Crime /

Philadelphia Reports 91 Carjackings In The First Two Weeks Of 2022

The Philadelphia Police Commissioner called the increase "one of the more disturbing trends that we have seen"

Philadelphia experienced nearly four times as many carjackings during the first two weeks of this year as it did during the same period in 2021.

At least 91 carjackings occurred before the first full month of 2022 was over. 

There is no single issue that is more important to me, or the members of the PPD, than fighting violent crime,” said Philadelphia Police Commissioner Danielle M. Outlaw on Twitter. “One of the more disturbing trends that we have seen is the startling increase in the number of carjackings.”

Outlaw included a graphic with information detailing where carjackings often occur and advice for victims of a carjacking.

The flyer warned food delivery drivers might be at an increased risk of carjacking.

“The criminal calls for a food delivery to an address,” the graphic reads. “When the food arrives, the criminal steals the delivery driver’s vehicle.”

In an alternate scenario, a carjacker bumps a vehicle and then steals the car when the driver gets out to assess the damage.

“Unfortunately, this trend is not unique to Philadelphia. I know that those words bring little comfort right now to our community members, many of whom are experiencing fear and uncertainty, but I do hope that we will ease their fears,” Outlaw said in a statement on Jan. 13. “I do hope that they know and understand that the Philadelphia Police Department is actively working to identify and apprehend the individuals committing these crimes.”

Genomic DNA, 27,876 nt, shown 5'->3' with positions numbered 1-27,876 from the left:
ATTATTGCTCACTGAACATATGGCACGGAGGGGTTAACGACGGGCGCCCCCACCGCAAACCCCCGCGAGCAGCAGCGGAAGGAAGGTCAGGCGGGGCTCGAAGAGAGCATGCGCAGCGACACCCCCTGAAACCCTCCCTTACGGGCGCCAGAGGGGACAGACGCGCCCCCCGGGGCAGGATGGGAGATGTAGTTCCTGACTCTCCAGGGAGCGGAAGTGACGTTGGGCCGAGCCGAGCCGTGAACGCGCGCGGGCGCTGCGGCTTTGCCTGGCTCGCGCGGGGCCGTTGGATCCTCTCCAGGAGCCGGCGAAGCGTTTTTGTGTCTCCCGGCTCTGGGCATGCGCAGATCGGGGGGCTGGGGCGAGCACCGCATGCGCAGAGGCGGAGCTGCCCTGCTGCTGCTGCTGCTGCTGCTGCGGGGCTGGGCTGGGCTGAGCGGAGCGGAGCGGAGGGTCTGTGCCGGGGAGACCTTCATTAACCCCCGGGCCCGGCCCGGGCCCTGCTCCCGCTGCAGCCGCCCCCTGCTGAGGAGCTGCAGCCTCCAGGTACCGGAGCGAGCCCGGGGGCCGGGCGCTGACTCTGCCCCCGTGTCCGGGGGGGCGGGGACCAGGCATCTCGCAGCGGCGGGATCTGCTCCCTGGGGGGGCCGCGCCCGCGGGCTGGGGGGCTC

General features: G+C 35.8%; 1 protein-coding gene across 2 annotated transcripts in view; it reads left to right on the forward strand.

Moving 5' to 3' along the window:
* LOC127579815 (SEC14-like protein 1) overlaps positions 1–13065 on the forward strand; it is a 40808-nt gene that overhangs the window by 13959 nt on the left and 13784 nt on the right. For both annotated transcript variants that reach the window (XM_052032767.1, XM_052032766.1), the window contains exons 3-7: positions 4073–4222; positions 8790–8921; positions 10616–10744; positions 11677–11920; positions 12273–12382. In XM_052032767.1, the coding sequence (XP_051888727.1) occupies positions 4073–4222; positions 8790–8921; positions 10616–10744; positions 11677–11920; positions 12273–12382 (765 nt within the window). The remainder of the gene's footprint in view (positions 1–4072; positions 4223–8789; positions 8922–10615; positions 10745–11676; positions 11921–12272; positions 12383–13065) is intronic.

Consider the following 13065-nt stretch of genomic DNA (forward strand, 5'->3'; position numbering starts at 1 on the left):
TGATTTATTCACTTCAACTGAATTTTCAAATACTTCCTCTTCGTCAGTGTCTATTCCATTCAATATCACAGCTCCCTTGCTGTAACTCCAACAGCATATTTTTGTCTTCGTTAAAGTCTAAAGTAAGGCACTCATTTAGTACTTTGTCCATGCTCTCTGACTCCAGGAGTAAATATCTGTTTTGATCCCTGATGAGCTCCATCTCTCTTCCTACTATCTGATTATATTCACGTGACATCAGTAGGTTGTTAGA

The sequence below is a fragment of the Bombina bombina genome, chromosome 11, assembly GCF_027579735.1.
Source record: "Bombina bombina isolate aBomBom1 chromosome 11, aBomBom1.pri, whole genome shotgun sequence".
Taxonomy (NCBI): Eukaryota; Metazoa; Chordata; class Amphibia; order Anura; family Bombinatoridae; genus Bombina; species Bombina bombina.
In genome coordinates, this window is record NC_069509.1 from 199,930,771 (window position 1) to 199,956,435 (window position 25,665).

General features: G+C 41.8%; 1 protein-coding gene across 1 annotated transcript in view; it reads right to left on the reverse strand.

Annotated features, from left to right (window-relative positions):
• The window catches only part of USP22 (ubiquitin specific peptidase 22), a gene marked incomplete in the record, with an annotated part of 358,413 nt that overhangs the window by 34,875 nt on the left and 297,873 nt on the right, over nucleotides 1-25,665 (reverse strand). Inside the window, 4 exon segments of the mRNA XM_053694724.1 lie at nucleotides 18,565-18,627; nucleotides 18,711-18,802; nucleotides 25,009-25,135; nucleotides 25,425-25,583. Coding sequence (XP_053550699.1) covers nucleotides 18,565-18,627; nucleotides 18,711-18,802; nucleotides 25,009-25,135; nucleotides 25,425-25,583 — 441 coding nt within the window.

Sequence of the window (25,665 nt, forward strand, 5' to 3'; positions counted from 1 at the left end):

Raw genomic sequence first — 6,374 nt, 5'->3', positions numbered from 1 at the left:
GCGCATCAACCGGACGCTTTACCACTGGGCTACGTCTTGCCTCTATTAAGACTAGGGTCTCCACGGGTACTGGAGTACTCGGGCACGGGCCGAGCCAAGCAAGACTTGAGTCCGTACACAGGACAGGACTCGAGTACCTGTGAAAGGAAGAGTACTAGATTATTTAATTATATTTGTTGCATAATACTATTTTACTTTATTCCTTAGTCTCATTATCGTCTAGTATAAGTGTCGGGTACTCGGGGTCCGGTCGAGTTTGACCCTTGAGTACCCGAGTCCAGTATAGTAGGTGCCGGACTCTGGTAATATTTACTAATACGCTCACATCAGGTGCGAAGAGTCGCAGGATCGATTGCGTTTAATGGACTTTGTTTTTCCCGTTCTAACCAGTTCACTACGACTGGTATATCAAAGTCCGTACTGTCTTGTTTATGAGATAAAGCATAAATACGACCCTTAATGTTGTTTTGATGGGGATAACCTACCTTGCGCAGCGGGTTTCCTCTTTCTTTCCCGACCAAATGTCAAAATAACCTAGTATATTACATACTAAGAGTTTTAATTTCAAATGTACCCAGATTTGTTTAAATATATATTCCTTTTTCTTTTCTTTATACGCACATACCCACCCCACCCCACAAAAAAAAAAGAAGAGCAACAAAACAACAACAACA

Outlaw added that her department would increase the resources provided to catch carjacking suspects.

The rising number of carjackings is part of a continuing trend that has plagued the city. During the first two weeks of January 2021, 24 incidents of carjacking were reported – a 34% increase from 2020.

Carjackings are a daily occurrence, with the majority conducted by those under the age of 18.

“About 75 to 80 percent of our people arrested for carjackings are juveniles, some as young as 13 and 14-years-old,” said Captain John Ryan with the Philadelphia Police Department’s Major Crimes Unit in a December statement. “We’re seeing juveniles with numerous priors, prior carjacking, and they’re just getting released on house arrest, whatever good that does. It’s essentially a violent, a very personal crime, a very serious crime, and it can lead to tragedy.”

Incidents have been reported at all times of the day, with most occurring between 6 P.M. and 2 A.M. 

The police department has said most carjackings are “walk-up” — where the perpetrators wait for distracted people to walk up to their cars or for someone who has just parked.

Residents have been advised to park in well-lit areas, keep their windows rolled up, and lock their doors.

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